Last month two NNS inspectors attended the Carp World Championships at Lac De Panneciere in France to remind competitors to Check Clean and Dry clothing and equipment on their return to the UK. Planned event attendance this autumn includes the PestTech exhibition for pest controllers, to raise awareness of Asian hornet and other INNS, and FutureScape, to promote Be Plant Wise and guidance on gardening without invasive plants to the landscaping industry.
This autumn we are reminding gardeners to dispose of plant waste responsibly when clearing the garden for winter to prevent the spread of invasive non-native plants. Please help us to promote the campaign, draft posts for social media and landscape and square graphics are available.
Mark Purrmann-Charles, Scottish Invasive Species Initiative
Since the Scottish Invasive Species Initiative began in 2018, we have worked across the River Tay catchment to identify Japanese knotweed infestations, prevent its spread, and eradicate it. During this time, we became increasingly aware of the impact the active beaver population in the catchment has been having on our control efforts.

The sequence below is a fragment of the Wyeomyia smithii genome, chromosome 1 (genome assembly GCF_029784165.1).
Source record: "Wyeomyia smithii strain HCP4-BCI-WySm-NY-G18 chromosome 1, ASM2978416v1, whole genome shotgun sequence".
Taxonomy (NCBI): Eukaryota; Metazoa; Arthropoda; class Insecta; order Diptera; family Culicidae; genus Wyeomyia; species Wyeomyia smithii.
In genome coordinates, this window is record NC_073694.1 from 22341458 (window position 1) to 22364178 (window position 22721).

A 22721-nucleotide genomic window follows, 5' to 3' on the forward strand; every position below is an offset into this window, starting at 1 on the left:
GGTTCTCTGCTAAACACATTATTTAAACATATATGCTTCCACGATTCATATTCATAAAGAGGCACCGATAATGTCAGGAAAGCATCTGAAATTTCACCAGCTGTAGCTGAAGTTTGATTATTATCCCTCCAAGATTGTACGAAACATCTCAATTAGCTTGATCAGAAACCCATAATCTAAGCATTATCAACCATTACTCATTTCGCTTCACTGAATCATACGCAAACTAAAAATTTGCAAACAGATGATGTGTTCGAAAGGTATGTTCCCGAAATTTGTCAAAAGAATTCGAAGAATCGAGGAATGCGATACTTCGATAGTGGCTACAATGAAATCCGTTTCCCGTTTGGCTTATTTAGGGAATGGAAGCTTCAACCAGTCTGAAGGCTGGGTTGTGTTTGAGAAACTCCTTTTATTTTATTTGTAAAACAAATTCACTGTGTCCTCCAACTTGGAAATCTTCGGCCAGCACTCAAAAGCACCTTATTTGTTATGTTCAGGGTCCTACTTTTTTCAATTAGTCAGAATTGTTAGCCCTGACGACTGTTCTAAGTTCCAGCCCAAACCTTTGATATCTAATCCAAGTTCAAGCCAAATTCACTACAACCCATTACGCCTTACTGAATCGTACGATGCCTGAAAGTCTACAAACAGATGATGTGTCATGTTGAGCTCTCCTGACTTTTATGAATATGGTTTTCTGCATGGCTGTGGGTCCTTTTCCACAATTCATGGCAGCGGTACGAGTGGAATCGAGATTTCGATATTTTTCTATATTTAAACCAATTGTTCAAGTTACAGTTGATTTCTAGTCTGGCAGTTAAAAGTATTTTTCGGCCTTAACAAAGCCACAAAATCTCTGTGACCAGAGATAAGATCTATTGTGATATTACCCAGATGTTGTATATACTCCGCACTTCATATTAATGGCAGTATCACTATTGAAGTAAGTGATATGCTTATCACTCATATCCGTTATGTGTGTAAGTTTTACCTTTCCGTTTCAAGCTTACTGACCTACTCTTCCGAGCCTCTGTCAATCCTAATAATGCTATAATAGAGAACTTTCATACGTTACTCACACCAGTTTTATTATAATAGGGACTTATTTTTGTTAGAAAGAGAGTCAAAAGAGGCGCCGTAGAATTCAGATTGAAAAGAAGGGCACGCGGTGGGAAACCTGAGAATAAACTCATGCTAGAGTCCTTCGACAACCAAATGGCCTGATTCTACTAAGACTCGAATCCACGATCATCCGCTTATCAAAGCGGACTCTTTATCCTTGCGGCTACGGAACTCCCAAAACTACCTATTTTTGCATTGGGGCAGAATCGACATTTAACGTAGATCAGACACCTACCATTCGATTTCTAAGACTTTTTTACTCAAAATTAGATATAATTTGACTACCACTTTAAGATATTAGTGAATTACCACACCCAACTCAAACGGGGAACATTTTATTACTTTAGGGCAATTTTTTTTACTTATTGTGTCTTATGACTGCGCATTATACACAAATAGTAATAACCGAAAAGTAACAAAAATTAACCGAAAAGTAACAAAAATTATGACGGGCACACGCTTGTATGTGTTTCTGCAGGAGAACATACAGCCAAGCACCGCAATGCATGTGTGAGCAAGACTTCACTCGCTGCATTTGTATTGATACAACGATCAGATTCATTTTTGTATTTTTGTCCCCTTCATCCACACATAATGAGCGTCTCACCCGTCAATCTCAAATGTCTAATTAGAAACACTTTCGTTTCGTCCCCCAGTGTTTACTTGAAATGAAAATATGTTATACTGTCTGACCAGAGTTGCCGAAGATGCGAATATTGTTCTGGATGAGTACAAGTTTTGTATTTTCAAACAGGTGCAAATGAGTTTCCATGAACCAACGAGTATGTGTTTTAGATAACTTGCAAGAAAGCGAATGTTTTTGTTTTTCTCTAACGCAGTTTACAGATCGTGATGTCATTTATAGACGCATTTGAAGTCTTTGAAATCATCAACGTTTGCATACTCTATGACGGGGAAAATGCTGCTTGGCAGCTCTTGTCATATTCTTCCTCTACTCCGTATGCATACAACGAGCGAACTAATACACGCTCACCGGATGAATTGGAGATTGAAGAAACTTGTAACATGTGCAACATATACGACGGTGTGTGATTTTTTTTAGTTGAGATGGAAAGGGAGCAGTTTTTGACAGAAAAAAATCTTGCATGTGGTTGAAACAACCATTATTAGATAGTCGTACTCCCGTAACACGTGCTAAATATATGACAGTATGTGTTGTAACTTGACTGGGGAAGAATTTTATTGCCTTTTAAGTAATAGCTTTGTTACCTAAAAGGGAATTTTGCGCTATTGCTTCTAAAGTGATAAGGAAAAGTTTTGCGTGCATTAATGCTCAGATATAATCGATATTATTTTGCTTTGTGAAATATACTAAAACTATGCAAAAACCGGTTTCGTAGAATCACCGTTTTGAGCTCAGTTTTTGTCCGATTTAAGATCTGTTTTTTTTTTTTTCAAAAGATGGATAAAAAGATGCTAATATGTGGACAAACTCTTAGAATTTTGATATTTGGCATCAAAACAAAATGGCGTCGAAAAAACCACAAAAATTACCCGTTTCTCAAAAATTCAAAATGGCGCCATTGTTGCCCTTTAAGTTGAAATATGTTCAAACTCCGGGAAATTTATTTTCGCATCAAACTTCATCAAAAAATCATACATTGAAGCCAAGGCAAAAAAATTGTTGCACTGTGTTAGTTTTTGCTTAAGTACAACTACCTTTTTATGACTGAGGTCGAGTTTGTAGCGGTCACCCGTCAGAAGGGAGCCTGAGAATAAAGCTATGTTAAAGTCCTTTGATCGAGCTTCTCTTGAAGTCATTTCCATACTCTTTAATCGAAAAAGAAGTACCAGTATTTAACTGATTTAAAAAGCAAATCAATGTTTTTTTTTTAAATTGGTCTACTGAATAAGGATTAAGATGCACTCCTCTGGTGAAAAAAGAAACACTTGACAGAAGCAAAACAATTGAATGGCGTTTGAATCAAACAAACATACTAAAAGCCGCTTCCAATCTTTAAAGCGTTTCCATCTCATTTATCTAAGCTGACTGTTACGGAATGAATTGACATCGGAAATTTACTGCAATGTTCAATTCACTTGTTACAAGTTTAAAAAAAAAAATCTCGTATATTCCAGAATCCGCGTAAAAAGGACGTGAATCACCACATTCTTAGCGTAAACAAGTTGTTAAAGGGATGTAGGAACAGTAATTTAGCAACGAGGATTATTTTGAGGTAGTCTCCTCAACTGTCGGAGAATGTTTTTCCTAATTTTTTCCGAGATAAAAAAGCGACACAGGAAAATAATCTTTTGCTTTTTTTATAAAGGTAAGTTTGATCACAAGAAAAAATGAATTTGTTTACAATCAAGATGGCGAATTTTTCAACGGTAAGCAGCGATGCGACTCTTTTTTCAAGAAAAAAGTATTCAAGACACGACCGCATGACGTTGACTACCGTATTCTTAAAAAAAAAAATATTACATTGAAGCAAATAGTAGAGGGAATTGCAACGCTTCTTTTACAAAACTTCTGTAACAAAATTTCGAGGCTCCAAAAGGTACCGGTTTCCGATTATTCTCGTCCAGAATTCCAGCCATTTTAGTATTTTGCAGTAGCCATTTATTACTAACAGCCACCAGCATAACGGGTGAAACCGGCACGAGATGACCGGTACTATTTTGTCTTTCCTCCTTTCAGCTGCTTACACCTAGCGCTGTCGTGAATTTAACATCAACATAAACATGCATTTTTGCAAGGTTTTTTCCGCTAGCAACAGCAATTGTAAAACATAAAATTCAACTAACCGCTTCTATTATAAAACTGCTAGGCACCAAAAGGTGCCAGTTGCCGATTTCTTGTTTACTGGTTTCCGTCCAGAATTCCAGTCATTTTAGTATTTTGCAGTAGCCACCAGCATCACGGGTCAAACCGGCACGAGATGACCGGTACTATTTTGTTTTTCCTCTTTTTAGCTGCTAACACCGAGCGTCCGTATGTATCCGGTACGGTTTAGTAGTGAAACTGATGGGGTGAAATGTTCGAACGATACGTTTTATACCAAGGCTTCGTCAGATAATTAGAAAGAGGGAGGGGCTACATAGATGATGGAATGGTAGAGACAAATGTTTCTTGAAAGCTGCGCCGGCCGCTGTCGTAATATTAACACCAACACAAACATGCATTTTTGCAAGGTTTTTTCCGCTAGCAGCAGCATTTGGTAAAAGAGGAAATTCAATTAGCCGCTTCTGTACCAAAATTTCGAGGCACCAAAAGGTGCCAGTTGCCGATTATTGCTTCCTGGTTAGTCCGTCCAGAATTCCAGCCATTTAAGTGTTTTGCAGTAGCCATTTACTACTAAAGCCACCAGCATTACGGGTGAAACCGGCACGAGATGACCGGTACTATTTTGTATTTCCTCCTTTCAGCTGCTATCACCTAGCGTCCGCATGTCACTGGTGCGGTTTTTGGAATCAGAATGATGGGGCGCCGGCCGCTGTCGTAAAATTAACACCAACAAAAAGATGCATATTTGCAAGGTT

After observing their behaviour on a number of our control sites, it has become apparent that the reintroduced beavers can play a significant role in spreading knotweed as they graze knotweed stands extensively for food and building material. This has led to several issues for us to consider:
- The Japanese knotweed stands are grazed, but not killed, and regrowth is more difficult to control.
- Stems and fragments left in situ after grazing activity exacerbate the existing problem and make control more difficult due to smaller, stunted growth.
- Grazed stems are physically moved around the area (sometimes upstream) by the beavers who often bring them back to burrows in the riverbank - translocating infestations, creating new problem areas and undermining already completed control work.
- In some cases, new beaver-spread infestations of knotweed are appearing in areas that are easy for a beaver to get to, but very hard for a human to access and control.
- Many grazed stems and fragments are left and float downstream, which can lead to new areas of infestation establishing many km away. A biosecurity nightmare.